THE BLOG

China's Rising Anti-Corruption Campaign: Who Is Next?

An unprecedented attack on corruption at the top of the Chinese Communist Party is now underway. Suddenly, following a spate of trials, arrests and investigations, it seems as if even the most senior leaders in the Communist Party are vulnerable.

Moreover, U.S. and other foreign firms doing business in China are on their guard as investigations of their relationships to top officials also appear to be moving into high gear. Most recently, for example, Chinese police announced that they are investigating British drugmaker GlaxoSmithKline for alleged bribery and tax violations.

Corruption is rampant in the Chinese Communist Party. The new leadership has vowed to attack this plague and in January of this year the then new Chinese Central Committee General-Secretary, Xi Jinping, who in the spring added the key title of President, declared: "We must have the resolution to fight every corrupt phenomenon, punish every corrupt official and constantly eradicate the soil which breeds corruption, so as to earn people's trust with actual results."

Many investigations and arrests of senior officials have been seen this year, but none have been as prominent as three situations that combine to underscore just how exceptionally important this anti-graft campaign is:

First, charges of corruption were prominent in the recent trial of former top political leader Bo Xilai, the former governor and Communist Party chief of Chongqing province, who had been in line for appointment to the national Standing Committee.

Second, on September 3, Xinhua -- the official Chinese news agency -- reported that Jiang Jiemin, head of the State-owned Assets Supervision and Administration Commission (SASAC) of the State Council and deputy secretary of the SASAC committee of the Communist Party of China (CPC), "has been removed from office because of suspected serious disciplinary violations." Jiang wielded far-reaching power over a vast array of government enterprises.

Third -- and most importantly -- Chinese government officials have made no effort to curb news reports that Zhou Yongkang is under investigation for corruption. Zhou had been a member of the top Communist Party Standing Committee and the country's chief of security and intelligence until his retirement last November. At the time he ranked at the ninth most important member of the Chinese government and the Communist Party.

It is quite possible that President Xi is encouraging the investigations and arrests of high-level officials in order to consolidate his own power and purge the Communist Party of potential rivals. Jiang Jiemen's career has long been closely associated with the mounting power that Zhou Yongkang enjoyed, so the news about both of them led, for example, to BBC News analyst Celia Hatton in Beijing to report that "rumors indicate that Mr Zhou continues to act as a rival to Xi Jinping.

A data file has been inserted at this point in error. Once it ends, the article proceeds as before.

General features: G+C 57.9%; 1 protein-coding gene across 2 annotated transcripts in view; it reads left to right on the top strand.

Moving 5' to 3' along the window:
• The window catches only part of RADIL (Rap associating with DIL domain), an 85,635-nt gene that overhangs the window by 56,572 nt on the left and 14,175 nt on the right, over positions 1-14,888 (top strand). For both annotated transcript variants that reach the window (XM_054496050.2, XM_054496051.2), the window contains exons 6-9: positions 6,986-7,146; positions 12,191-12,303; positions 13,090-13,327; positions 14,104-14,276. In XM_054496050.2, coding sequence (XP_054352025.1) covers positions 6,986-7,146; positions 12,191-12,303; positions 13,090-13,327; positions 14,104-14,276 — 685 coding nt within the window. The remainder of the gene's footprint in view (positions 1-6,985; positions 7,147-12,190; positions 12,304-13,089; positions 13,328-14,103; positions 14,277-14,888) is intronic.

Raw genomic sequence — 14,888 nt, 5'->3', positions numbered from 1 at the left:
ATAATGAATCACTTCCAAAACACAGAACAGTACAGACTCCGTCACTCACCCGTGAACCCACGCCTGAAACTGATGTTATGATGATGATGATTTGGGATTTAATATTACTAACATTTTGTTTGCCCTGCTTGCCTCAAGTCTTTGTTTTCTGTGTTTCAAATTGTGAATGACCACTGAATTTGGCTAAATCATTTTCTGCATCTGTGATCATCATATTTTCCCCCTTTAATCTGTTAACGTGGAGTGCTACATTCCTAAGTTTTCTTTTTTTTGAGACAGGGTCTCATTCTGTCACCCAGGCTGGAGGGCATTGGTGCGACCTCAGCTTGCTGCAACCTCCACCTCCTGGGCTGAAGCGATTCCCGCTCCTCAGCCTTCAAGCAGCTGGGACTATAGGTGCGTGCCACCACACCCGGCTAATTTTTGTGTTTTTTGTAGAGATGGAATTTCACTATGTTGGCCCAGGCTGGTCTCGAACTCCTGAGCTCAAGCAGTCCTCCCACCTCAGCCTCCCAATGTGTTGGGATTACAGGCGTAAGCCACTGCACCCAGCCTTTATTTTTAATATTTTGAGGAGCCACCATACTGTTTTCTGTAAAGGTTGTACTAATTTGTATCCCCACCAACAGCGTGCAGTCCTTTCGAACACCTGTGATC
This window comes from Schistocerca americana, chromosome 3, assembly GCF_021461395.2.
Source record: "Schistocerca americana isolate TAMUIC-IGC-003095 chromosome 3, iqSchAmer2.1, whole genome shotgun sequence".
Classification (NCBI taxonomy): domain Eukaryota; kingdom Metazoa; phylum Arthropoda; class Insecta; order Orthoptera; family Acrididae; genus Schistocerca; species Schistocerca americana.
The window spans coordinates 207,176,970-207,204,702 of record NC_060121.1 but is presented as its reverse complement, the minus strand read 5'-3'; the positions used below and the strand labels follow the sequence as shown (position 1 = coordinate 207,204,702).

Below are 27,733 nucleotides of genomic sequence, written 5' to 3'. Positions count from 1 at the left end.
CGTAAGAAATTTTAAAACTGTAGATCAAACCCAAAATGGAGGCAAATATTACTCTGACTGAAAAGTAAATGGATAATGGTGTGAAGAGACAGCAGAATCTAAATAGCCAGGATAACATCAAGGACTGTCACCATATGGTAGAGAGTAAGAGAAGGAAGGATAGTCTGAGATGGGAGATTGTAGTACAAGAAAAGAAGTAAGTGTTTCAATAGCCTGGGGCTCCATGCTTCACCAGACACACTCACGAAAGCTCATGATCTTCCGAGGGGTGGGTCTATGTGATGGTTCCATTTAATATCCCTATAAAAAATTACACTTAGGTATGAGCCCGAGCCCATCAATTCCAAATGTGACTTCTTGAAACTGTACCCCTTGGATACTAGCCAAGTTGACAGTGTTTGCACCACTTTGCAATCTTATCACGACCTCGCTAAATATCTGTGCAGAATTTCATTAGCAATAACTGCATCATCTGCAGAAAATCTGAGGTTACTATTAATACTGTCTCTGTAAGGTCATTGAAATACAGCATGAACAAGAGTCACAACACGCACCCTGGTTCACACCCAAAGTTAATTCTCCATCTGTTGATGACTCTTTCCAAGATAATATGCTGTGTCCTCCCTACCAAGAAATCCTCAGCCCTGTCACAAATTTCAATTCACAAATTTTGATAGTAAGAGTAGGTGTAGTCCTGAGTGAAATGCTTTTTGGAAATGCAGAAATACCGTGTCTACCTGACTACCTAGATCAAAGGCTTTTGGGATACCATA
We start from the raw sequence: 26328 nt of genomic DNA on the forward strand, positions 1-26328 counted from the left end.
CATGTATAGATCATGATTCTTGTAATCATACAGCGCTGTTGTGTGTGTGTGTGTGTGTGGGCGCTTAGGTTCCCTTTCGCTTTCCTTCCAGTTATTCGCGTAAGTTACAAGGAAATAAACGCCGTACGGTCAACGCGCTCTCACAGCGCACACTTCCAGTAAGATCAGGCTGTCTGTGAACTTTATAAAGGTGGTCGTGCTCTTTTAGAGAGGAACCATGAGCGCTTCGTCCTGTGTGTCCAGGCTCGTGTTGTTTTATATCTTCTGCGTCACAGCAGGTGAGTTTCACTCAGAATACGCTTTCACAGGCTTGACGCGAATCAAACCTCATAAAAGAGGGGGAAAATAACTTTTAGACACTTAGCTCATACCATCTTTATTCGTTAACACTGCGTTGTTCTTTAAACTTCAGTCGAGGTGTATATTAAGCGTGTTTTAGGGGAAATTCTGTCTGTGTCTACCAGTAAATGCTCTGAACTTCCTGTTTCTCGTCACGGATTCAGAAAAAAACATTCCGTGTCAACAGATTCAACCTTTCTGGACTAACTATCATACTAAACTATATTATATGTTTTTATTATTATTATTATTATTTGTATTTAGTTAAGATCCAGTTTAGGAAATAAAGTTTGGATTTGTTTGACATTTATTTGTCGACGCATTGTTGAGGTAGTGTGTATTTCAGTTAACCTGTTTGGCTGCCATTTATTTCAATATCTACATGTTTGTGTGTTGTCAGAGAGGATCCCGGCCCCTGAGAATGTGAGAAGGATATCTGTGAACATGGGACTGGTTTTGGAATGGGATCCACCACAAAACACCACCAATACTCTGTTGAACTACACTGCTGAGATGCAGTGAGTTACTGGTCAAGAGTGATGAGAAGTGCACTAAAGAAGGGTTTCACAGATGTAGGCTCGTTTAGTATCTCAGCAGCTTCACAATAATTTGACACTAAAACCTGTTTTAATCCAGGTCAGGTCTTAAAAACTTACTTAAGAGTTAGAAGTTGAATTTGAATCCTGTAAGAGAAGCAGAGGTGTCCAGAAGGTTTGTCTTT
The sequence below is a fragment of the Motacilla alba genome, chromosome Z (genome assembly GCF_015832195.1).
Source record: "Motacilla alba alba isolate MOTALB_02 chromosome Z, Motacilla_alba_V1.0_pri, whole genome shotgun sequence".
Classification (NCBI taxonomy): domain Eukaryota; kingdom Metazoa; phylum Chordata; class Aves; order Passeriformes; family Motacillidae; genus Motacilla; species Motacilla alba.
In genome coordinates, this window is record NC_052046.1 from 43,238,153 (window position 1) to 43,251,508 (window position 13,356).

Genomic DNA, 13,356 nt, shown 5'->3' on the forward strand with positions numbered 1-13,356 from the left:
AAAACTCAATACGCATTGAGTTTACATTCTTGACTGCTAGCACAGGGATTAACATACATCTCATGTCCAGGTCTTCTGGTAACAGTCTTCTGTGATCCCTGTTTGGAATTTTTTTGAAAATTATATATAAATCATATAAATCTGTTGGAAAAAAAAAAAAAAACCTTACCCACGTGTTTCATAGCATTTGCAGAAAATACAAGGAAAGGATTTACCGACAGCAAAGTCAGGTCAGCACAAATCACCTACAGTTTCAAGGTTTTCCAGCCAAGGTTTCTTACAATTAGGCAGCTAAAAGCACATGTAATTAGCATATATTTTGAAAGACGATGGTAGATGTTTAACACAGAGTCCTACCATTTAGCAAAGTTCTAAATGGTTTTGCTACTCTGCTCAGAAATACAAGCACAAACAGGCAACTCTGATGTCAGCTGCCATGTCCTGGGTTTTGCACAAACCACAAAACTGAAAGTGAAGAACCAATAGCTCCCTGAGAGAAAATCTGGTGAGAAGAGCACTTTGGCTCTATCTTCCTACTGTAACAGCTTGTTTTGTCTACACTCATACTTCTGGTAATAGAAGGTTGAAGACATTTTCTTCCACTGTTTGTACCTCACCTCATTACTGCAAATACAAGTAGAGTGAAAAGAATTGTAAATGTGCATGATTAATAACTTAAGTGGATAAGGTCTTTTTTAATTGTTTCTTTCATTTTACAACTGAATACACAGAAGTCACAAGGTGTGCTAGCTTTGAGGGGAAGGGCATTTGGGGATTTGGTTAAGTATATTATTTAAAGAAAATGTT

It is not yet clear whether Zhou will be arrested and charged with any crimes. Nor is there any announcement from officials that Jiang will be prosecuted, even though it is likely that a number of officials who have reported to him over the years, including executives at China's National Petroleum Corporation, could face the heat.

Many senior officials in China today may well have good reason to be nervous as they see the current investigations into Zhou and Jiang proceed. To be sure, many top officials in China have not depended on their official salaries alone given the lavish lifestyles of the families of many of them and the vast wealth of prominent Chinese businessmen with close ties to senior officials. Many officials, indeed, may now be asking: who's next?

So far, some skepticism about President Xi's anti-corruption campaign is in order. Despite the rising number of increasingly prominent individuals under scrutiny, the Chinese leadership has not yet proposed convincing institutional reforms to make the Party's leaders more accountable and their activities more transparent.

In the U.S., for example, we seek full financial disclosure from all members of the Congress and the senior levels of the Administration. Now, how about President Xi and his colleagues starting to provide some details on their own wealth and how they obtained it?

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